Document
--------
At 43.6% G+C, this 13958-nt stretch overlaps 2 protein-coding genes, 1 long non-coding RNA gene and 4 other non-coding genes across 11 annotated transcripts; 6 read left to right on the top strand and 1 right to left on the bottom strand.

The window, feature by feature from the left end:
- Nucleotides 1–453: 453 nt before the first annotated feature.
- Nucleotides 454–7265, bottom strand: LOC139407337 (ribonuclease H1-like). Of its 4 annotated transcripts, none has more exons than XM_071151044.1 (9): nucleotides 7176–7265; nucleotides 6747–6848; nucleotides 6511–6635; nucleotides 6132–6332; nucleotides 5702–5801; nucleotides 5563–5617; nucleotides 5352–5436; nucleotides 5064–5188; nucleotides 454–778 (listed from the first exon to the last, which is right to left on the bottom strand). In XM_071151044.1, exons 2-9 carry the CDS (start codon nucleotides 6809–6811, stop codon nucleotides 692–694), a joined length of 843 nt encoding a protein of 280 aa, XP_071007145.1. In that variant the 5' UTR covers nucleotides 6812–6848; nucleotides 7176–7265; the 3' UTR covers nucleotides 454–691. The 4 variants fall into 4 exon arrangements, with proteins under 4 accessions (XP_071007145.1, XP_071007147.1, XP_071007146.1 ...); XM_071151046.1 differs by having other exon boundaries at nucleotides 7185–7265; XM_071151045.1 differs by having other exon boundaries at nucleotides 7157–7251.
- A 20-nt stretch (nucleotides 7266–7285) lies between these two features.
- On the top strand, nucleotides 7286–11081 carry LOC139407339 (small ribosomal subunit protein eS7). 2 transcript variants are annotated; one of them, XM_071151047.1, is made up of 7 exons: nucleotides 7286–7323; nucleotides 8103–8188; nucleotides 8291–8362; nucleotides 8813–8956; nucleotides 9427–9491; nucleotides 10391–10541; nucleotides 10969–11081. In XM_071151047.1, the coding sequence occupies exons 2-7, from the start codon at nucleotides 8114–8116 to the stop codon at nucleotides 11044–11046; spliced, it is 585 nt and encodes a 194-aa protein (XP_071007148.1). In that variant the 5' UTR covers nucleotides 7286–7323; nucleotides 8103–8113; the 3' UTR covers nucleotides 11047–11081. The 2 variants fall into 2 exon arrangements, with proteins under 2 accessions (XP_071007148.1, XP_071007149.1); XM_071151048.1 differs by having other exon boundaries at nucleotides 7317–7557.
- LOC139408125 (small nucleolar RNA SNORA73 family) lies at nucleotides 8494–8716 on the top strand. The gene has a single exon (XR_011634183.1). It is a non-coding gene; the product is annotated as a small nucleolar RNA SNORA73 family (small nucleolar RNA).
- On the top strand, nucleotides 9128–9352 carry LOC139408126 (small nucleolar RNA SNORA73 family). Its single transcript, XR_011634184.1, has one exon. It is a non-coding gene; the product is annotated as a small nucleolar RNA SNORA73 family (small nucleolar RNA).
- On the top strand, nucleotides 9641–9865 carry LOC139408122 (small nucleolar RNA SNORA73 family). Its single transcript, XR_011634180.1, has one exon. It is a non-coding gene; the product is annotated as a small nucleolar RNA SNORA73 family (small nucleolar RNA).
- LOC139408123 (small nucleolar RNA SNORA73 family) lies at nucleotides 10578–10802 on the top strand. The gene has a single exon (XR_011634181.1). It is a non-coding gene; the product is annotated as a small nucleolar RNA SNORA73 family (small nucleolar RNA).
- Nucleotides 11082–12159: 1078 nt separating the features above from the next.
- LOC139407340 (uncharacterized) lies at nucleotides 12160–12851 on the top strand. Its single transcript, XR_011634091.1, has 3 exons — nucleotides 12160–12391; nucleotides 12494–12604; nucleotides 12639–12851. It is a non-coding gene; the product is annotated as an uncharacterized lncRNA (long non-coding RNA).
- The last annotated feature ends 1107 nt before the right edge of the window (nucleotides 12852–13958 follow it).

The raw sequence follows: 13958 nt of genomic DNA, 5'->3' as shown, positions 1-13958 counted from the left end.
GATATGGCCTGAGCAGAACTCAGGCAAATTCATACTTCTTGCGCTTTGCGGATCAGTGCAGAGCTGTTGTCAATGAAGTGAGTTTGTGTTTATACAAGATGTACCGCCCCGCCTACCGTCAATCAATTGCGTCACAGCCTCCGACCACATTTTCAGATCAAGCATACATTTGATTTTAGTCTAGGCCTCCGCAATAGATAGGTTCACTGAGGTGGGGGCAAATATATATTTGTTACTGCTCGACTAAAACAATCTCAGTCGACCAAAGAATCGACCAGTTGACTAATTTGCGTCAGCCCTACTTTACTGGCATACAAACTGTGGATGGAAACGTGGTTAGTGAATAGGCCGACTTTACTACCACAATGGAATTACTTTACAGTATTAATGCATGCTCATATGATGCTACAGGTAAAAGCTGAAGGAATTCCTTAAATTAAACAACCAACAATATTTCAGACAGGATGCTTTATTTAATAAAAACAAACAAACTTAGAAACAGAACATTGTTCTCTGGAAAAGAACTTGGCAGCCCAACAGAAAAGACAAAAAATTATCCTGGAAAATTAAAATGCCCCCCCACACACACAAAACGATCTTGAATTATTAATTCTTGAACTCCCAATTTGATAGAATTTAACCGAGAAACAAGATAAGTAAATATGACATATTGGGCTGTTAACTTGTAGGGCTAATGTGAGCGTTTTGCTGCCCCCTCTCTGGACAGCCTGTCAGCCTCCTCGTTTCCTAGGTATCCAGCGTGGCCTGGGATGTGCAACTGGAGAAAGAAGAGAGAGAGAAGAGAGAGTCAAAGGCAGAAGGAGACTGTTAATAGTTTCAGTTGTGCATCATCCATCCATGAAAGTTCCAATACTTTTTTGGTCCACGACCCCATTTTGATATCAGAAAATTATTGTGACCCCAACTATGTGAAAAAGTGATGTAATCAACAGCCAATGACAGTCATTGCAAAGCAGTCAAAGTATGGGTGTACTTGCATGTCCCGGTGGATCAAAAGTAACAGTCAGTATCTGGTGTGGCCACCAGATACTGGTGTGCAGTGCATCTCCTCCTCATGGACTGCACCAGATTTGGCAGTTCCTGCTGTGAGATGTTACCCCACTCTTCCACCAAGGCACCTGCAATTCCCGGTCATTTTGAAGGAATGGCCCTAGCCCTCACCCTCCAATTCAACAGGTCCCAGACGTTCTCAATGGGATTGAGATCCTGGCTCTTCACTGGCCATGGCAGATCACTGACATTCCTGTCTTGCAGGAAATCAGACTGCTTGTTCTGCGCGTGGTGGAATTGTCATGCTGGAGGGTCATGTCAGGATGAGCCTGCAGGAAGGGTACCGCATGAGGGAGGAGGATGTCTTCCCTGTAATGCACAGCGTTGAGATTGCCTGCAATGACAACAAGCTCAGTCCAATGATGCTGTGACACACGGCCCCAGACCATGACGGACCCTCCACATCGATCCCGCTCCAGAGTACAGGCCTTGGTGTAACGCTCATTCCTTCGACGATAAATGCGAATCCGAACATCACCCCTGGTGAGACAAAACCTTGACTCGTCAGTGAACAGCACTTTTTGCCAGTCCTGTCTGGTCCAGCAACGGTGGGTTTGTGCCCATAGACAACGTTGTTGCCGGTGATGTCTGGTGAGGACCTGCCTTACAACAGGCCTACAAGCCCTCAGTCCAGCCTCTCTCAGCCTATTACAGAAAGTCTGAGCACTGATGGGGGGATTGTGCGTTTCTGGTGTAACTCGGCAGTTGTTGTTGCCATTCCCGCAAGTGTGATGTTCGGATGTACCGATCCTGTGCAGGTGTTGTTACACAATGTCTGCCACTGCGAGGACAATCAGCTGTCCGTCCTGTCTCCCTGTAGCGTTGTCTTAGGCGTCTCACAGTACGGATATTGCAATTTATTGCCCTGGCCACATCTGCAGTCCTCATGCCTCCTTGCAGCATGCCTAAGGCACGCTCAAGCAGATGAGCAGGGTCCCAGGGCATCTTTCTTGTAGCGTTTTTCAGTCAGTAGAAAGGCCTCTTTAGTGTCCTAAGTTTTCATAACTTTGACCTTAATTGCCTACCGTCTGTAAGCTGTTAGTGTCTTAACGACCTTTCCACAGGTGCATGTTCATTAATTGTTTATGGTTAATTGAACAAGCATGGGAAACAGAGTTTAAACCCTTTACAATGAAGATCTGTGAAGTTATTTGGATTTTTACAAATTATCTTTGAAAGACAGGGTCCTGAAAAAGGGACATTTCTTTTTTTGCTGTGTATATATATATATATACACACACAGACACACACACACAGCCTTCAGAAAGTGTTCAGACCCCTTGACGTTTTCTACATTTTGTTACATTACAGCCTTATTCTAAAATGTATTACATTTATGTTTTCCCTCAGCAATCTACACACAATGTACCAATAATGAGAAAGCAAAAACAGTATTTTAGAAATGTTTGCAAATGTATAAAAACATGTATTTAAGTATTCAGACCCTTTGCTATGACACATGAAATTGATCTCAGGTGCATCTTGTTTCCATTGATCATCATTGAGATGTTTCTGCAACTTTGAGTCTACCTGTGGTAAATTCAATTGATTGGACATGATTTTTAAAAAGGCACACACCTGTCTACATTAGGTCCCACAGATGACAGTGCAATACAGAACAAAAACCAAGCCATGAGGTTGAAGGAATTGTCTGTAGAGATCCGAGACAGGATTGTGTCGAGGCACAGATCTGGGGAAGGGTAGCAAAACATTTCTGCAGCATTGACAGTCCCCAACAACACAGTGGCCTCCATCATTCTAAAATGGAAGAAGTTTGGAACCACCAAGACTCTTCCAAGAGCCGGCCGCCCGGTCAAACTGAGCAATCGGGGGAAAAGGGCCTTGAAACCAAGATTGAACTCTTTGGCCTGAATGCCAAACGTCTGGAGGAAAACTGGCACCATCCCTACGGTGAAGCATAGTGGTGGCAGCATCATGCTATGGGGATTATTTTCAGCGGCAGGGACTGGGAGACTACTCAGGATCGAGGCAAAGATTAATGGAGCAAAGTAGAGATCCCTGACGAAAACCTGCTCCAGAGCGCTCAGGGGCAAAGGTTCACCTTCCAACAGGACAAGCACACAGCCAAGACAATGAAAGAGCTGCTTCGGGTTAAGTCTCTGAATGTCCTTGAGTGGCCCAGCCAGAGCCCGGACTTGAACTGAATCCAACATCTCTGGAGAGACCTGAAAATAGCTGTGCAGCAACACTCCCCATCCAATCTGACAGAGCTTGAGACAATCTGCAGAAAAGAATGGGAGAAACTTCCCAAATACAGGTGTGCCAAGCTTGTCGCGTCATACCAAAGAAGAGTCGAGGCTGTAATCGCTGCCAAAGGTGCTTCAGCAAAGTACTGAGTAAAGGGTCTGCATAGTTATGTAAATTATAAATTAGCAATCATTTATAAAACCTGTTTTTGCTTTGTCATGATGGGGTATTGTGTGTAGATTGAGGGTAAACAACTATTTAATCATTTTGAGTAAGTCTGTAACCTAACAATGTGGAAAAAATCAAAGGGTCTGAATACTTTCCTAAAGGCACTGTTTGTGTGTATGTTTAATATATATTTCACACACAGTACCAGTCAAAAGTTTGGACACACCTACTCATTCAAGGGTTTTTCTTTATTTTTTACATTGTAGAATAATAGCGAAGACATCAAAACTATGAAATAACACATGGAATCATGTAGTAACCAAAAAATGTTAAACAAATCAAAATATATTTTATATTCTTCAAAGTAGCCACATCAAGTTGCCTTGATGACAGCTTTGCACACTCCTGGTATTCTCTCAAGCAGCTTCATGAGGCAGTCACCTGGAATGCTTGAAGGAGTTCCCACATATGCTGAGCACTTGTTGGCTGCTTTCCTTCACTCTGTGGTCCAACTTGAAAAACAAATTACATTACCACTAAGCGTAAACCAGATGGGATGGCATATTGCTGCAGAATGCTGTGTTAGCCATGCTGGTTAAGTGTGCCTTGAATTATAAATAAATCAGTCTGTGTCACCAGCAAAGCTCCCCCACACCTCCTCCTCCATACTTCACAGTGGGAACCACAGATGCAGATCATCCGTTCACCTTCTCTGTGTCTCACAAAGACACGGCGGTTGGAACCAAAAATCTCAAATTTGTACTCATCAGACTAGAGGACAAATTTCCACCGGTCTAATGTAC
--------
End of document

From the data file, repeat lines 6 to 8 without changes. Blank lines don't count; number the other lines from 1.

- On the top strand, nucleotides 7286–11081 carry LOC139407339 (small ribosomal subunit protein eS7). 2 transcript variants are annotated; one of them, XM_071151047.1, is made up of 7 exons: nucleotides 7286–7323; nucleotides 8103–8188; nucleotides 8291–8362; nucleotides 8813–8956; nucleotides 9427–9491; nucleotides 10391–10541; nucleotides 10969–11081. In XM_071151047.1, the coding sequence occupies exons 2-7, from the start codon at nucleotides 8114–8116 to the stop codon at nucleotides 11044–11046; spliced, it is 585 nt and encodes a 194-aa protein (XP_071007148.1). In that variant the 5' UTR covers nucleotides 7286–7323; nucleotides 8103–8113; the 3' UTR covers nucleotides 11047–11081. The 2 variants fall into 2 exon arrangements, with proteins under 2 accessions (XP_071007148.1, XP_071007149.1); XM_071151048.1 differs by having other exon boundaries at nucleotides 7317–7557.
- LOC139408125 (small nucleolar RNA SNORA73 family) lies at nucleotides 8494–8716 on the top strand. The gene has a single exon (XR_011634183.1). It is a non-coding gene; the product is annotated as a small nucleolar RNA SNORA73 family (small nucleolar RNA).
- On the top strand, nucleotides 9128–9352 carry LOC139408126 (small nucleolar RNA SNORA73 family). Its single transcript, XR_011634184.1, has one exon. It is a non-coding gene; the product is annotated as a small nucleolar RNA SNORA73 family (small nucleolar RNA).